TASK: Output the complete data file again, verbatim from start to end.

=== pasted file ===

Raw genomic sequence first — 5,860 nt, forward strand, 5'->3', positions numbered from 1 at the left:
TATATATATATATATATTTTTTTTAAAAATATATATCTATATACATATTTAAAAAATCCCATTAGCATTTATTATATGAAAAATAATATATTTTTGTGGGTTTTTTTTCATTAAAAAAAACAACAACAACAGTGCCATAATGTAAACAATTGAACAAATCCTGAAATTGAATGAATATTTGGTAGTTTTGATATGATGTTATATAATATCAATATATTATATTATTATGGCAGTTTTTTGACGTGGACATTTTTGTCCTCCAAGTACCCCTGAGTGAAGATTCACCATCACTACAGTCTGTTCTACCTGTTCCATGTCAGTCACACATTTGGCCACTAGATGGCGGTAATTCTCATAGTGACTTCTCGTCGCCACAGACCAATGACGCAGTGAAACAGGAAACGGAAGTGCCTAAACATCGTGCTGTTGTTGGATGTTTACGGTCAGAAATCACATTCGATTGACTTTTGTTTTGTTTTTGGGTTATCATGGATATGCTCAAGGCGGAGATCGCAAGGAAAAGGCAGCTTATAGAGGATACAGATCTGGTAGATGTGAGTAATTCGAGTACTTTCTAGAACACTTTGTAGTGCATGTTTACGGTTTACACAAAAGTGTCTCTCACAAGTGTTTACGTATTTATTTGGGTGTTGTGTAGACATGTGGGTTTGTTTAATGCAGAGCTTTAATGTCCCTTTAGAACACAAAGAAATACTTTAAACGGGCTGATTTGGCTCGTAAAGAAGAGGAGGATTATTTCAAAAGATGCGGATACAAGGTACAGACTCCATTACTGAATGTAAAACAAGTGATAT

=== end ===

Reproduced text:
Raw genomic sequence first — 5,860 nt, forward strand, 5'->3', positions numbered from 1 at the left:
TATATATATATATATATTTTTTTTAAAAATATATATCTATATACATATTTAAAAAATCCCATTAGCATTTATTATATGAAAAATAATATATTTTTGTGGGTTTTTTTTCATTAAAAAAAACAACAACAACAGTGCCATAATGTAAACAATTGAACAAATCCTGAAATTGAATGAATATTTGGTAGTTTTGATATGATGTTATATAATATCAATATATTATATTATTATGGCAGTTTTTTGACGTGGACATTTTTGTCCTCCAAGTACCCCTGAGTGAAGATTCACCATCACTACAGTCTGTTCTACCTGTTCCATGTCAGTCACACATTTGGCCACTAGATGGCGGTAATTCTCATAGTGACTTCTCGTCGCCACAGACCAATGACGCAGTGAAACAGGAAACGGAAGTGCCTAAACATCGTGCTGTTGTTGGATGTTTACGGTCAGAAATCACATTCGATTGACTTTTGTTTTGTTTTTGGGTTATCATGGATATGCTCAAGGCGGAGATCGCAAGGAAAAGGCAGCTTATAGAGGATACAGATCTGGTAGATGTGAGTAATTCGAGTACTTTCTAGAACACTTTGTAGTGCATGTTTACGGTTTACACAAAAGTGTCTCTCACAAGTGTTTACGTATTTATTTGGGTGTTGTGTAGACATGTGGGTTTGTTTAATGCAGAGCTTTAATGTCCCTTTAGAACACAAAGAAATACTTTAAACGGGCTGATTTGGCTCGTAAAGAAGAGGAGGATTATTTCAAAAGATGCGGATACAAGGTACAGACTCCATTACTGAATGTAAAACAAGTGATAT